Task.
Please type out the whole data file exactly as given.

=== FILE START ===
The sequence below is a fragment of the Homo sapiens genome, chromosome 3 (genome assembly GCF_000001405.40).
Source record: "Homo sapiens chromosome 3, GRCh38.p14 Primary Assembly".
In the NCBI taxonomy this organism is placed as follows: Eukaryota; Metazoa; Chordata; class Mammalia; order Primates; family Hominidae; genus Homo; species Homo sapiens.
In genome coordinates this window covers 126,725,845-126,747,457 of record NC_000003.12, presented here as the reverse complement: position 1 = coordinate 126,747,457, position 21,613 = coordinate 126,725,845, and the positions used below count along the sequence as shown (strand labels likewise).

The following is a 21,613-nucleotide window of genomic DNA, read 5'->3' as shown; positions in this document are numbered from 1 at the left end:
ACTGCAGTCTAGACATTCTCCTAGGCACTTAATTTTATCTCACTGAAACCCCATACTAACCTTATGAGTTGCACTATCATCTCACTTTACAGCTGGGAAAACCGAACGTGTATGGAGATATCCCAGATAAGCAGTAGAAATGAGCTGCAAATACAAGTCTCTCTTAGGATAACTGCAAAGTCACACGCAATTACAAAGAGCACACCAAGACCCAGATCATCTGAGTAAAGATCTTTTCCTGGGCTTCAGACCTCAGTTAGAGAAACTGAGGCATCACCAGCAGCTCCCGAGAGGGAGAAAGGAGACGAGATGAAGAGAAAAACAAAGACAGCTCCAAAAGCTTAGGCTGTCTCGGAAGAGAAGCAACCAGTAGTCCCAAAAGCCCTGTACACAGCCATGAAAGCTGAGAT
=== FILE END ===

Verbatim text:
The sequence below is a fragment of the Homo sapiens genome, chromosome 3 (genome assembly GCF_000001405.40).
Source record: "Homo sapiens chromosome 3, GRCh38.p14 Primary Assembly".
In the NCBI taxonomy this organism is placed as follows: Eukaryota; Metazoa; Chordata; class Mammalia; order Primates; family Hominidae; genus Homo; species Homo sapiens.
In genome coordinates this window covers 126,725,845-126,747,457 of record NC_000003.12, presented here as the reverse complement: position 1 = coordinate 126,747,457, position 21,613 = coordinate 126,725,845, and the positions used below count along the sequence as shown (strand labels likewise).

The following is a 21,613-nucleotide window of genomic DNA, read 5'->3' as shown; positions in this document are numbered from 1 at the left end:
ACTGCAGTCTAGACATTCTCCTAGGCACTTAATTTTATCTCACTGAAACCCCATACTAACCTTATGAGTTGCACTATCATCTCACTTTACAGCTGGGAAAACCGAACGTGTATGGAGATATCCCAGATAAGCAGTAGAAATGAGCTGCAAATACAAGTCTCTCTTAGGATAACTGCAAAGTCACACGCAATTACAAAGAGCACACCAAGACCCAGATCATCTGAGTAAAGATCTTTTCCTGGGCTTCAGACCTCAGTTAGAGAAACTGAGGCATCACCAGCAGCTCCCGAGAGGGAGAAAGGAGACGAGATGAAGAGAAAAACAAAGACAGCTCCAAAAGCTTAGGCTGTCTCGGAAGAGAAGCAACCAGTAGTCCCAAAAGCCCTGTACACAGCCATGAAAGCTGAGAT